Bladder Stones in Cats

Medically Reviewed by Amy Flowers, DVM on December 11, 2022
4 min read

Bladder stones, also known as “urocystoliths,” are stony collections of minerals, crystals, and organic material that collect in the bladder. People can get them, but so can your cat. They happen as a result of some kind of inflammation or disease. These rocks can remain small in cats, or they might grow to be several millimeters in diameter or larger. Stones can rub against the walls of the bladder, causing inflammation and pain. 

Bladder stones can also block the urethra and make it difficult or even impossible for your cat to urinate. Depending on the minerals that make up the stone, its shape and size will vary. The two most common types of bladder stone are struvite and calcium oxalate stones.

It’s not always easy to tell when your cat is injured or ill. Cats often hide when they are uncomfortable because it can be dangerous to show weakness in the wild. Cats are solitary creatures, so showing pain won’t bring help from others if they’re on their own. You will need to pay attention to tell if your cat has bladder stones. 

Common signs that may indicate bladder stones are:

  • Straining to urinate
  • Frequent urination
  • Genital licking
  • Blood in the urine (hematuria)
  • Painful urination
  • Chronic urinary tract infections
  • Urinary tract obstruction (especially in males)
  • Urine spraying
  • Passing urine in unusual places

No two cats are completely alike. Since there are several different types of bladder stones that can form, the cause of bladder stones in cats can vary. Some of these causes may include:

  • Poor diet
  • Dehydration 
  • Urinary tract infection or inflammation
  • Excess phosphate, ammonium, or magnesium in the urine
  • Urine pH out of balance
  • Dietary supplements or drugs that affect the urine
  • Congenital liver shunt
  • Breed predisposition

Do cats get bladder stones at certain ages? Cats can develop bladder stones at any age. Some types of stones are more likely to form at different life stages. The risk of developing calcium oxalate stones, for example, increases as your cat ages. These commonly show up in cats between 5 and 14 years old.

Do some cats have a higher risk of getting bladder stones? Common belief has suggested that neutered male Burmese, Persian, Siamese, and Himalayan cats may be genetically predisposed to developing calcium oxalate stones, but more research is needed to prove this for sure. Overweight cats, male cats, and older cats are more likely to develop these stones as well.

There are two methods of diagnosing bladder stones in cats. First, if the stone is big enough, your vet may be able to feel it by pressing on your cat’s abdomen. Most smaller stones must be diagnosed through ultrasounds or radiographs. These methods also help determine the cause of the stones. Your vet may start by performing a urinalysis, which can point to the likelihood of stones or help determine the likely type of stone.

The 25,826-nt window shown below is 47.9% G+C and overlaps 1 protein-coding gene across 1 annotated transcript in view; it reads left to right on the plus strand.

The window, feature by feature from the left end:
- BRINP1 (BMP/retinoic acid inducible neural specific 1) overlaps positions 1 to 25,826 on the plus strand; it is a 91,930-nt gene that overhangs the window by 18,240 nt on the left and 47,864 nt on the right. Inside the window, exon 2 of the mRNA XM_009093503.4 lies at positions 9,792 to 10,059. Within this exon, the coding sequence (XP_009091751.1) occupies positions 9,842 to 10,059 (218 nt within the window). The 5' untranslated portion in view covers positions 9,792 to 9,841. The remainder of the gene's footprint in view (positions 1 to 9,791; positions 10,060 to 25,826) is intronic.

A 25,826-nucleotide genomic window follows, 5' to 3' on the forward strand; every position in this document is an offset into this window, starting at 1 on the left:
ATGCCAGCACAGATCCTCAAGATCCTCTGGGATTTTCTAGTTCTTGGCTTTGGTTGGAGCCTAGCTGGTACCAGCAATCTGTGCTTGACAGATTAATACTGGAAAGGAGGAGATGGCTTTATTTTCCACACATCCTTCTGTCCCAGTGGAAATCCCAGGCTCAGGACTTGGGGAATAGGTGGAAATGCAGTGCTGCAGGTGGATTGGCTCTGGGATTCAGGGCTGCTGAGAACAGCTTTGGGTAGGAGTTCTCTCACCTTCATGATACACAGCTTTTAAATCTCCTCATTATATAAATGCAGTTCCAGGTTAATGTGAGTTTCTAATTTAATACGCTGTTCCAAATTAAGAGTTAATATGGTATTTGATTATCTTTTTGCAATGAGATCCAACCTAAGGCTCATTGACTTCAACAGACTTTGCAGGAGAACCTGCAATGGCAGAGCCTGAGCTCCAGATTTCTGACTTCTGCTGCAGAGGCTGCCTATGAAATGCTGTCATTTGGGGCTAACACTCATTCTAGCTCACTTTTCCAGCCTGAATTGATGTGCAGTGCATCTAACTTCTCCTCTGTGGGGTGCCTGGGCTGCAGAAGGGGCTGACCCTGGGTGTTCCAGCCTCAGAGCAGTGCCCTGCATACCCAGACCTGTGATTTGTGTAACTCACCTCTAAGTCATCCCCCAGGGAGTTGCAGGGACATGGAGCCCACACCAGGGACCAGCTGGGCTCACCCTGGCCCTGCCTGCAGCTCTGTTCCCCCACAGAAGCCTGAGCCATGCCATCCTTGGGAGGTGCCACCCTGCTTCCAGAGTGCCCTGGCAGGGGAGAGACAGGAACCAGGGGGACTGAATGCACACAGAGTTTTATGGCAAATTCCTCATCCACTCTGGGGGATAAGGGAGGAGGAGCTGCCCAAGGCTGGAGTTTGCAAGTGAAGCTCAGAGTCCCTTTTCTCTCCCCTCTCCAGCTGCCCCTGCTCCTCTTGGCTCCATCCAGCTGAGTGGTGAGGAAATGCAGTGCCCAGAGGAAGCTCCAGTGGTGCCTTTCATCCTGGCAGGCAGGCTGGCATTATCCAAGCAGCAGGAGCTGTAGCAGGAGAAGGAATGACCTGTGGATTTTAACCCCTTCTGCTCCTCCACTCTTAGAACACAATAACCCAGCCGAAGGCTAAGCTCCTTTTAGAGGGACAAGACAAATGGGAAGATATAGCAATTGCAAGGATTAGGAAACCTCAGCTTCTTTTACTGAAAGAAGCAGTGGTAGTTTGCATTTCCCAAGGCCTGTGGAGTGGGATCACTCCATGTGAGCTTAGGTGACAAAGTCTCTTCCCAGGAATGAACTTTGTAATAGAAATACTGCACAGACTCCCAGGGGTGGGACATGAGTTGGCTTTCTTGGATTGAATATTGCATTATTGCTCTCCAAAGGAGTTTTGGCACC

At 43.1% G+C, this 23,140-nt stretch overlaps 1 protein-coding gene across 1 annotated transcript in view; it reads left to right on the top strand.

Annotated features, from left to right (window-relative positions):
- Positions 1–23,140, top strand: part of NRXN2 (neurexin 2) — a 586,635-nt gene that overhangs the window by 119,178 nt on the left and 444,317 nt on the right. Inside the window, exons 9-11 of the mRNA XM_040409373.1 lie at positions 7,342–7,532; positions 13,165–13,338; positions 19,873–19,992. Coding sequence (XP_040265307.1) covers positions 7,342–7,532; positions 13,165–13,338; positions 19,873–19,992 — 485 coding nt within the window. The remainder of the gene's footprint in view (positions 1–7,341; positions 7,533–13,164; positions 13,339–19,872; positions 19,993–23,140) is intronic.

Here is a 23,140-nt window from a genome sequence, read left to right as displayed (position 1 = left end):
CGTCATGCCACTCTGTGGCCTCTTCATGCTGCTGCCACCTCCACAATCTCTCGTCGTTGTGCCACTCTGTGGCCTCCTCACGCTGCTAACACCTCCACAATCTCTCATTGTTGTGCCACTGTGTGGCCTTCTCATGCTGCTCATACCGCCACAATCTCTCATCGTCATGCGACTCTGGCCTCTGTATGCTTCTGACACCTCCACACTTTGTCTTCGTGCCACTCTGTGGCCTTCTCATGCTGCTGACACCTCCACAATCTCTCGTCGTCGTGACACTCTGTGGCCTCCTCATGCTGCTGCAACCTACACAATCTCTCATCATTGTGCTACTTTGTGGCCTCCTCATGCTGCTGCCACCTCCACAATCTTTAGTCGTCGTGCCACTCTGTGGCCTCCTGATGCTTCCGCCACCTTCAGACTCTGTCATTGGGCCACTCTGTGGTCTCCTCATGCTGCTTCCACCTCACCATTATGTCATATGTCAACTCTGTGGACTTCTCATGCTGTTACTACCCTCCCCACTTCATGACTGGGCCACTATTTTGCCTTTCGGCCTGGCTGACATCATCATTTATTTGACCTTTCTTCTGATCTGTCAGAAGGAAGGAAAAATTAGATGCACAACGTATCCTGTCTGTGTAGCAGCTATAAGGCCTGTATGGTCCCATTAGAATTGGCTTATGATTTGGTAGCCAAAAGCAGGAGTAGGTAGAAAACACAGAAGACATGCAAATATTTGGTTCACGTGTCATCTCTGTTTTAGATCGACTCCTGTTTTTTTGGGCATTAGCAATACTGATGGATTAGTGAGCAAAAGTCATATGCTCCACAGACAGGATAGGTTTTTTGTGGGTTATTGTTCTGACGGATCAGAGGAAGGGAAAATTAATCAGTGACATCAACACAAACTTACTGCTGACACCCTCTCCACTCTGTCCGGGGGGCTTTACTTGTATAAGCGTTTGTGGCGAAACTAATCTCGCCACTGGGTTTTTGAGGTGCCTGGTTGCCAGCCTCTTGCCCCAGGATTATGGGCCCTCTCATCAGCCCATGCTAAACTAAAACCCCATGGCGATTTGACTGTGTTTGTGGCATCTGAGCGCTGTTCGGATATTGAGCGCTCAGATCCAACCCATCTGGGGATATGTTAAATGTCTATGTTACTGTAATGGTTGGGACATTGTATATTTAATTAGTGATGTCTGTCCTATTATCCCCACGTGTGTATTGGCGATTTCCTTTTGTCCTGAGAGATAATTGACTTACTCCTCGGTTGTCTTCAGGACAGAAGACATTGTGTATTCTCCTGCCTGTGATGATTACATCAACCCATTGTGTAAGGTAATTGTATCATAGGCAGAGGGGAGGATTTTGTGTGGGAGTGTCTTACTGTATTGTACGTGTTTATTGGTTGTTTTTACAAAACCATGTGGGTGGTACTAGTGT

Your cat’s treatment will depend on the type of stone that has formed. Once the stone has been examined, your vet may prescribe one or more treatments, including:

  • Special diet to dissolve and prevent stones
  • Better hydration
  • Bladder flushing
  • Lithotripsy, or the destruction of stones via shock waves

Your veterinarian may recommend surgical removal of the stone, both to treat any blockage and to identify what the stone is made of. Occasionally, veterinarians may also recommend that you simply wait and see if your cat passes the stone naturally. Female cats can often pass smaller bladder stones on their own. 

Sometimes, bladder stones can be the sign of a bigger health concern your cat already has. And if bladder stones go untreated, they can cause other problems, too. It’s important to get treatment to understand what caused them and to make sure they don’t cause any more trouble.

Untreated bladder stones. Untreated bladder stones can lead to a number of problems. If bladder stones block the urethra, your cat may be entirely unable to urinate. This can lead to symptoms including vomiting, nausea, loss of appetite, and a firm, distended stomach. In this case, urine can back up into the kidneys. A complete urinary blockage is an emergency and can be fatal to your cat, so get medical assistance immediately. 

Underlying health concerns. Yes, bladder stones are linked to other health problems. They can develop because of hyperthyroidism or diabetes, both of which may cause urinary tract infections and inflammation.

After the diagnosis, you’ll have a better idea of what’s been causing your cat’s bladder stones. With that knowledge, you can work to prevent them from returning. Provide constant access to fresh water, and consult your veterinarian about modifying your cat’s diet permanently.

Your veterinarian may recommend regular urinalysis to check for new stones, as often as every three months. They’re also likely to recommend regular frequent radiographs or X-rays every 6 to 12 months. You may also consider encouraging your cat to exercise to prevent the formation of further stones.